Earlier this month, Greek investigative journalist Kostas Vaxevanis was acquitted by an Athens court of charges that he breached data privacy laws with the publication of a list of tax cheats and money launderers.
Vaxevanis, who publishes the investigative news magazine Hot Doc, faced two years in prison and a €30,000 ($38,000) fine over that publication’s outing of 2,000 Greeks who hold secret banks accounts at HSBC’s private banking arm in Switzerland.
Known as the “Lagarde List,” data on high-profile offenders had been transferred to Greek authorities by Christine Lagarde, the former French Finance Minister and current head of the International Monetary Fund (IMF), where it languished for two years.
While the Greek people are forced into abject poverty under an “austerity” regime designed to enrich their corporate masters, a criminal class of political overseers backed by brutal police and rampaging neo-Nazis, billions of euros were shielded as successive “left” and “right” governments failed to act.
The Vaxevanis arrest was unique in one respect: unlike official probes into drug money laundering, tax fraud and terrorist financing by major banks, explosive allegations of widespread financial corruption was kick-started by a journalist’s investigative digging despite government complicity and cover-up.
And as with other major disclosures which have come to light in the last decade–from the Iraq-Niger uranium fraud, the Downing Street Memo or spying on UN officials by Western intelligence services–Hot Doc’s revelations began with insider leaks from a whistleblower.
The source of Madame Lagarde’s List was Hervé Falciani, a computer services specialist with HSBC Private Bank (Suisse) N.A., who supervised data migration on individual accounts.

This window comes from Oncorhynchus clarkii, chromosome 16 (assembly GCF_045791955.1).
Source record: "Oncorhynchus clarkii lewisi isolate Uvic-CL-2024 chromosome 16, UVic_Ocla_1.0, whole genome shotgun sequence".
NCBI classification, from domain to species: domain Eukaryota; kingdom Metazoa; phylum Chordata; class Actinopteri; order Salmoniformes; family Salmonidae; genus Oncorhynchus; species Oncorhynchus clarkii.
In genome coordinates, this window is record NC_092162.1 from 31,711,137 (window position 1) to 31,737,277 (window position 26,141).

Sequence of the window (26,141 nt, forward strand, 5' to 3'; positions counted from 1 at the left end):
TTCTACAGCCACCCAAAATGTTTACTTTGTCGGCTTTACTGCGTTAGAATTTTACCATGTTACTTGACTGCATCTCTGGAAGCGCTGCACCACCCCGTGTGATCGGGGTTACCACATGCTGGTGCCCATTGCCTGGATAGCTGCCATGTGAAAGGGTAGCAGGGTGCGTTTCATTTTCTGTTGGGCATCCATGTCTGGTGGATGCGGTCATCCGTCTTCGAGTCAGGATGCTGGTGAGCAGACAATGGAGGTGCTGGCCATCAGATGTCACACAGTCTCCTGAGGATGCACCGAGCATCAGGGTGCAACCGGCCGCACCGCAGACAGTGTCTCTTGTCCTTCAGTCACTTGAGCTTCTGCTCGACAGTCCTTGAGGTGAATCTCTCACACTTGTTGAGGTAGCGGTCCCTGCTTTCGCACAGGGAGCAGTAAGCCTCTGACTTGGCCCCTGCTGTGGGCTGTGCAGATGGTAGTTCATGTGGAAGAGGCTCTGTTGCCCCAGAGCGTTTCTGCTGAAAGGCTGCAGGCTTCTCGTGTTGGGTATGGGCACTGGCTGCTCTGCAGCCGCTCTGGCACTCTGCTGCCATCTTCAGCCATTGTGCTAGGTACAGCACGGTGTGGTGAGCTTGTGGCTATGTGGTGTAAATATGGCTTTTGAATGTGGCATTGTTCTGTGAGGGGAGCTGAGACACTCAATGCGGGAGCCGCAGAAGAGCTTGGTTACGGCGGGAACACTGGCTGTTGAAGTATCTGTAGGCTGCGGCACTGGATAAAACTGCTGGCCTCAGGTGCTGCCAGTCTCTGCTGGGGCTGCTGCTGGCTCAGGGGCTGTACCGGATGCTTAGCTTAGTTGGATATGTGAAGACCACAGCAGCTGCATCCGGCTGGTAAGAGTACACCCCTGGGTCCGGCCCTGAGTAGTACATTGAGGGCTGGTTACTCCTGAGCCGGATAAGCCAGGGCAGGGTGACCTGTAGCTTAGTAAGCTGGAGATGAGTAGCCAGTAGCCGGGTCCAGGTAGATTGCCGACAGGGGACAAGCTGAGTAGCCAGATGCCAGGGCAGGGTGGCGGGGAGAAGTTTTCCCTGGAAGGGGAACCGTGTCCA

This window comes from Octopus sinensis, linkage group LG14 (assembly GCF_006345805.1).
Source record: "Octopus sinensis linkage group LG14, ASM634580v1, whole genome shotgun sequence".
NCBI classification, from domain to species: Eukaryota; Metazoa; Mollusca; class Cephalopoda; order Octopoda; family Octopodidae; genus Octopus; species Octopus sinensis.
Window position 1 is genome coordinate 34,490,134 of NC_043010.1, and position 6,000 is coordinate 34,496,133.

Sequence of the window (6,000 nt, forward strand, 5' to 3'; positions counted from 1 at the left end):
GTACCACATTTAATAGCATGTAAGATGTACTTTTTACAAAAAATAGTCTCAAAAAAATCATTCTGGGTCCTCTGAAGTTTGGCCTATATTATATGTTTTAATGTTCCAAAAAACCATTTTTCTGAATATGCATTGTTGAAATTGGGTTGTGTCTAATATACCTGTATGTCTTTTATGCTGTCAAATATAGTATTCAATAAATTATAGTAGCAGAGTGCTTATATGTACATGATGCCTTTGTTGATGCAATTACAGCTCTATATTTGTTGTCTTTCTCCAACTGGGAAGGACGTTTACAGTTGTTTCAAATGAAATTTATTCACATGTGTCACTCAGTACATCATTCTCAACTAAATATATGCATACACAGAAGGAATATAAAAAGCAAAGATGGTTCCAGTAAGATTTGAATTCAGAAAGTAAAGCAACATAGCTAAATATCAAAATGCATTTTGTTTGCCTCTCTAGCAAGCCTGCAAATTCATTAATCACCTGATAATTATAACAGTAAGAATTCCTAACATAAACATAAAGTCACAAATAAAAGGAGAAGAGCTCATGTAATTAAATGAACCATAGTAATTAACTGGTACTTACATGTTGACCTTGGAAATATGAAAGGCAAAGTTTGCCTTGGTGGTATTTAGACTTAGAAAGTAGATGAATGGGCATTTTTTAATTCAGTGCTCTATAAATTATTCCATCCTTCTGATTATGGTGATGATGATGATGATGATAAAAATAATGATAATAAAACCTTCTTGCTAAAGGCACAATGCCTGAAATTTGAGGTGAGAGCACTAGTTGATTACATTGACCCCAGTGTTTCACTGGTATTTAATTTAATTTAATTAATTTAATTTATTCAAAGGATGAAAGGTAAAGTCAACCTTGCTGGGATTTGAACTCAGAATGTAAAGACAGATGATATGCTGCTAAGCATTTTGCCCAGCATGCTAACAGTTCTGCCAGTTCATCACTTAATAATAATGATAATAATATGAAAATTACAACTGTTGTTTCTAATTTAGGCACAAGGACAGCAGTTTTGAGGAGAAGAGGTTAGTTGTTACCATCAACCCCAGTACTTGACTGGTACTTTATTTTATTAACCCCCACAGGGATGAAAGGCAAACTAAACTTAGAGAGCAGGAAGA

Increasingly troubled by the bank’s dubious practices, for two years beginning in 2006, he mirrored account information onto his laptop.
Austerity” Regimes: Fronts for Global Crime
The problem of money laundering, tax fraud and the illegal offshoring of wealth isn’t solely an issue for Britain, Greece or for that matter, the United States: it is a global phenomenon. One which clearly demonstrates, as economic analyst Michel Chossudovsky, the director of the Center for Research on Globalization has long observed, represents the “criminalization of the state,” that is, the end stage of a capitalist system in terminal crisis.
On the one hand, the managed drug trade overseen by wealthy banking elites, and exploited as a tool by Western intelligence services, and on the other, moves to impose “fiscal austerity” on a planetary scale would seem to be unrelated phenomenon. On the contrary, they represent two sides of the same coin, the upward transfer of wealth by well-connected insiders seeking geopolitical advantage for those in on the game.
Indeed, the same crooked bankers now demanding that supposedly “irresponsible” governments get their “fiscal houses in order” are the very miscreants who thrive on the chaos arising from laundered drug money and financial speculation.
Although Hot Doc’s publication of secret HSBC accounts embarrassed the Greek government and their European paymasters, moves to reduce Greek workers to abject poverty continue apace.
With the Greek government knuckling under to “austerity” measures demanded by the European Central Bank (ECB), European Union (EU) and the IMF, a new €31.5bn ($39.9bn) “bailout”–designed to indemnify hyena bankers, not struggling Greeks, from losses–will impose ever-harsher conditions on the working class.
Lining the pockets of institutional lenders who drove the crisis in the first place, let’s call the raft of complex cross-currency “swaps,” dodgy derivatives and “rescue packages” what they are: a filthy grift which Greeks are forced to pay with their lives.
The “Troika’s” latest demands include the imposition of a six-day work week, the continued sell-off of public assets to vampire investors at fire sale prices and the virtual destruction of the social safety net.
Quite naturally, such measures are viewed as a splendid means to bailout financial speculators in Berlin, Wall St. and the City of London responsible for looting the Greek economy. And if millions of people are consigned to the scrap heap? Well, tough luck suckers!